Cite this

Do Men and Women Speak Differently? Argumentative Essay


One question that has remained rhetorical in various subfields of linguistics concerns the reason why women are considered to be fluent and efficient when it comes to public speaking as opposed to men. Whether women are more efficient when it comes to speech remains to be a question that is subject to debate. The rationale behind the observation is that historical data has documented a number of men who have emerged as great orators.

If at all there are variations in the manner in which men and women speak, then what are the attributes that make men to speak differently from men? A substantial number of researchers in the field of language have tried to establish the differences in the factors that motivate speech and language in both men and women.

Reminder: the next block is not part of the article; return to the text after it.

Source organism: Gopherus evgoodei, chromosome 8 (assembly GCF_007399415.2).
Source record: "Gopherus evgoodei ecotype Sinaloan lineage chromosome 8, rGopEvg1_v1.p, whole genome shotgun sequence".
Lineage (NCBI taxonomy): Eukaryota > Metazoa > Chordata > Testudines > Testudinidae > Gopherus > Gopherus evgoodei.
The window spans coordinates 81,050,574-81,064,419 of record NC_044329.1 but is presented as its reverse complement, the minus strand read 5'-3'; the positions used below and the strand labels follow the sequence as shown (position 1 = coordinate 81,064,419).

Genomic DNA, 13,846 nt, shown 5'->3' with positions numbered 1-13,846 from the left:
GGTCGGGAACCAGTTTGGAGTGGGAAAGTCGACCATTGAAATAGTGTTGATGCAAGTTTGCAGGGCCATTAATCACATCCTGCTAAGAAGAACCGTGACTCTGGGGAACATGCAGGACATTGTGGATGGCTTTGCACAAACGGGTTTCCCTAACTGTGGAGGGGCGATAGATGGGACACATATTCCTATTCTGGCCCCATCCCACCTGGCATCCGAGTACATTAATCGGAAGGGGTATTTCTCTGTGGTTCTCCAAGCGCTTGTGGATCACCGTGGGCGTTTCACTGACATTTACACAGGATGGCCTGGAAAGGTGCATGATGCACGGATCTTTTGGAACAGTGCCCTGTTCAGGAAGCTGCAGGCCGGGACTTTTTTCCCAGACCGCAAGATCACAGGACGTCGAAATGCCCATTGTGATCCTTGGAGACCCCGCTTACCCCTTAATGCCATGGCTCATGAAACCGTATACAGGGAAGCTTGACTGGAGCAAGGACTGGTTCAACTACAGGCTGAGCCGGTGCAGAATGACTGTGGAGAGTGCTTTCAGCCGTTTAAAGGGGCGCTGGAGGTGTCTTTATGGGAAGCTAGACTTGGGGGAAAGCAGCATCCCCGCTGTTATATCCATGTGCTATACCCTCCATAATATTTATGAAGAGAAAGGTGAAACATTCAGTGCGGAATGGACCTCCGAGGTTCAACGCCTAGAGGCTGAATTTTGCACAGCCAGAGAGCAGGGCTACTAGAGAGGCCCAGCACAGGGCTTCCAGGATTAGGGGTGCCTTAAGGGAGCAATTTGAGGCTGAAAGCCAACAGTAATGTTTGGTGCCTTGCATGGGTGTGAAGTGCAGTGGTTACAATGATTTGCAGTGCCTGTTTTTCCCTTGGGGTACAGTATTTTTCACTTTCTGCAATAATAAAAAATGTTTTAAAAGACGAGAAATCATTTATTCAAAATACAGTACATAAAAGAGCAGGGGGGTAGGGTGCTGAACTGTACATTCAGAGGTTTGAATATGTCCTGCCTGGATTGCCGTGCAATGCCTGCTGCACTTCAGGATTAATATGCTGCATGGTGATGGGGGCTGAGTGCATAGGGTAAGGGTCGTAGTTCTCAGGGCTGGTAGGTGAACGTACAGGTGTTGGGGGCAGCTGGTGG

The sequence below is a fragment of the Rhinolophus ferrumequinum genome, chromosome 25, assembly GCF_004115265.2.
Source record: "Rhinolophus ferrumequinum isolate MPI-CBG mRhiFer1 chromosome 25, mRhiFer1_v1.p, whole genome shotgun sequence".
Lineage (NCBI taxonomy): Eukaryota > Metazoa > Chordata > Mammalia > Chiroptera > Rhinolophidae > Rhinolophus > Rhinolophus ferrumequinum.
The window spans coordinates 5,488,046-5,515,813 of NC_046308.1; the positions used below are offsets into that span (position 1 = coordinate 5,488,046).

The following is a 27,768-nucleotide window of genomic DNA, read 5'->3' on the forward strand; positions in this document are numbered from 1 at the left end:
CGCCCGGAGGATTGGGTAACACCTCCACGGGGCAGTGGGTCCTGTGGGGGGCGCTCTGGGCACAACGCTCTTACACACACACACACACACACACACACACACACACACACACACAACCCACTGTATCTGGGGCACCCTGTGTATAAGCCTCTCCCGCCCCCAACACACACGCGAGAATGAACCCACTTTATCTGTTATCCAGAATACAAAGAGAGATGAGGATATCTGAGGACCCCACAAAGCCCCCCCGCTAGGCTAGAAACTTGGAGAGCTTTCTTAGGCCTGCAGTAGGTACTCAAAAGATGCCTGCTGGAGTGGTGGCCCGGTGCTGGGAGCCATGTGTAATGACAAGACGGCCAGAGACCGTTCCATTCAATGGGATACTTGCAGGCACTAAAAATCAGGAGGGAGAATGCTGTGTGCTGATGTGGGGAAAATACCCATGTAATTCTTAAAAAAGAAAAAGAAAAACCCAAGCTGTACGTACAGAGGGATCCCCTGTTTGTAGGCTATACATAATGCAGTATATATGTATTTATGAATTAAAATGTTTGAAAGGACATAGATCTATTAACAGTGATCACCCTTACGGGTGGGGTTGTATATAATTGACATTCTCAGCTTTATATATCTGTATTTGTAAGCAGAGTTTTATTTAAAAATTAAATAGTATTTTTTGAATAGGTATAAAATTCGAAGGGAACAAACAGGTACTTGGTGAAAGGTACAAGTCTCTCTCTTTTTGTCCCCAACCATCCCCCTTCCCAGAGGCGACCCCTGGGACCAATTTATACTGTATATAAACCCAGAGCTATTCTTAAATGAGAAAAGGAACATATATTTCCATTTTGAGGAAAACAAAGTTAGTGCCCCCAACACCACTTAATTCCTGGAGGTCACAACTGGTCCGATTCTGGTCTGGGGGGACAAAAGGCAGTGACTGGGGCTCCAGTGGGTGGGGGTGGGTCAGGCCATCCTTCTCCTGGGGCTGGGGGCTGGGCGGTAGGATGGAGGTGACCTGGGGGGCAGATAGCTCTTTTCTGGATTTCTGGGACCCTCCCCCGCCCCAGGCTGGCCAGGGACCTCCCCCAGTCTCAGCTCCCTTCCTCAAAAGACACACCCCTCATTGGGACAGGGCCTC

In which aspects of language can the differences in speech be detected between the spoken language in men and women? A lot of attempts are being made to bring out and justify the differences in speech between men and women. The researchers try to go beyond the vocal and tone attributes in unearthing things that affect the verbal codes in men and women.

In this paper, it is argued that there is a wide range of factors that can be used to justify the differences in speech between men and women. According to Aries (1996), speech is one of the main areas in which men and women vary. This implies that the interaction between males and females results in lots of differences in speech and other attributes of interaction between the two genders.